The skills gap the UK's food and drink sector is currently experiencing is a significant problem, according to industry officials.
Birmingham's National Exhibition Centre has been hosting the Foodex event over the past few days (between Monday March 24th and Wednesday March 26th), with a debate entitled Plugging the Skills Gap raising several issues.
Derek Williams, director of quality and standards at Food and Drink Qualifications, believes the shortage of skilled employees in the industry will not be resolved quickly, British Baker reports.
Speaking at the conference, he said: "The skills gap in our industry is a reality. Our problem is based upon decades of imbalance in the skills equation. What we see, therefore, is that this imbalance between the demand for skills and the supply of skills is really at the root of the problem."
Mr Williams added that the industry could face long-term damage if the skills gap issue is not resolved in the near future.
Chief executive of the National Skills Academy for Food and Drink Justine Fosh took part in the discussion alongside Mr Williams and highlighted that the majority of young people do not understand the food and drink sector when it comes to choosing a career.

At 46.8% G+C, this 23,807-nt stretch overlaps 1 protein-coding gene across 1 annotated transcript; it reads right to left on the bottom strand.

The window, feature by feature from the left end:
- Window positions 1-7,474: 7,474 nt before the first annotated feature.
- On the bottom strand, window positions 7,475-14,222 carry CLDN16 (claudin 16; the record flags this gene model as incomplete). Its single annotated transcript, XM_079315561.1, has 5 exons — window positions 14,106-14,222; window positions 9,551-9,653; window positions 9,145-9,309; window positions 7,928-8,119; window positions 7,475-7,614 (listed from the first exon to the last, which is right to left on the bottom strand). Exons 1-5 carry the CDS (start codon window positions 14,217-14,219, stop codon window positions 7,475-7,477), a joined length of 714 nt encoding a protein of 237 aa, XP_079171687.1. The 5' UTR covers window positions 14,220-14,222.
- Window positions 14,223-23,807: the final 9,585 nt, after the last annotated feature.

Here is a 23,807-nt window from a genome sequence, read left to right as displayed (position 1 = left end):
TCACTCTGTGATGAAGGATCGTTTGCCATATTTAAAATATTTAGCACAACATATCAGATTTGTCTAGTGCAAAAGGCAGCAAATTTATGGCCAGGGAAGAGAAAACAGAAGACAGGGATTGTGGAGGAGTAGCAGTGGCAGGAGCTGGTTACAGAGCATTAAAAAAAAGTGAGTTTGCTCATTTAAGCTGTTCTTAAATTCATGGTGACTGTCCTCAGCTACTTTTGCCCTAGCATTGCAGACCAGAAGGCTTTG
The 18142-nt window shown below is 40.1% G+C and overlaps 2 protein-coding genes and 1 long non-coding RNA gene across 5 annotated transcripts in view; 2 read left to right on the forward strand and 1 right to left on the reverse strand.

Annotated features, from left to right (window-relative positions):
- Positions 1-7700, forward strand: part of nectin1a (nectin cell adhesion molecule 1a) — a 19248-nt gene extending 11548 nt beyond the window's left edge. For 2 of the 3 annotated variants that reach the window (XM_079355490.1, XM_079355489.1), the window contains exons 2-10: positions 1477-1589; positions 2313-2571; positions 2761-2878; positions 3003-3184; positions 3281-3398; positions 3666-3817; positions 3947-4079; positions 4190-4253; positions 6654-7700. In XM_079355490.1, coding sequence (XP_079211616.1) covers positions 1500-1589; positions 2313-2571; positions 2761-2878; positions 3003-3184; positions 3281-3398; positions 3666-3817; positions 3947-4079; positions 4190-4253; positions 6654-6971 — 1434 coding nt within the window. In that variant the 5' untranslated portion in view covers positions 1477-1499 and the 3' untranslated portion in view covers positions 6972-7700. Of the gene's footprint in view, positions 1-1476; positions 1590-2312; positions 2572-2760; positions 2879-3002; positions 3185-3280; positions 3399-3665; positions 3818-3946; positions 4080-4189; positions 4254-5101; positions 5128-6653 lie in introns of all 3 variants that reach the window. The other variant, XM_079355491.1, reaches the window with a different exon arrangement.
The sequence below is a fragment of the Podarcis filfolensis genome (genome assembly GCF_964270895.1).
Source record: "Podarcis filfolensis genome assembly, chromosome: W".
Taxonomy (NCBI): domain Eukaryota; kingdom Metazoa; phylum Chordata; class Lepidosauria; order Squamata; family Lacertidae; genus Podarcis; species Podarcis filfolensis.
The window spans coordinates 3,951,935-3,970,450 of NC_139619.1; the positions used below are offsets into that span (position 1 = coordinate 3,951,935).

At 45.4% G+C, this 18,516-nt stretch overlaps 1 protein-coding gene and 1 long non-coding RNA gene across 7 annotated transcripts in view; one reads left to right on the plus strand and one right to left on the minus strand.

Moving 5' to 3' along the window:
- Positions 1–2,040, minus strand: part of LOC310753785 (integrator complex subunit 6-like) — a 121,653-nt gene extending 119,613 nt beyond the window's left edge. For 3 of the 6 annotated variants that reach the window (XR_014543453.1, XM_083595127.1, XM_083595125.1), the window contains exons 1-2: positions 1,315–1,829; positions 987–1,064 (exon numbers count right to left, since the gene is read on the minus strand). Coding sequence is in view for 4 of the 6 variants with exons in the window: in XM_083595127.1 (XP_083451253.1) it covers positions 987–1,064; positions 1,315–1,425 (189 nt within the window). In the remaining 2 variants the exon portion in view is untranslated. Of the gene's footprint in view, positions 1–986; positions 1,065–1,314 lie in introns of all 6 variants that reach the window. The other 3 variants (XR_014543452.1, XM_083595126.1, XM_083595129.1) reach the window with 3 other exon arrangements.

Ms Fosh said as the industry is so diverse, it is difficult for students to comprehend the options available to them in the sector. She added that this is a particular weakness for the industry and needs working on in the future.
During the course of the debate she outlined three targets for the food industry to address, with developing scale, increasing presence among the public and improving consistency so it always meets excellent standards being key aims.
Ms Fosh and fellow panel members discussed the idea of visiting schools to get children interested in working in the industry from a young age.
Such visits have been taking place in Northern Ireland over the past six years, with the number of young people wanting to study food-related subjects in college increasing as a result.
Ms Fosh added that the country's politicians need to get more involved with the sector too, which will hopefully have a knock-on effect on bringing the industry to the forefront of the public's minds.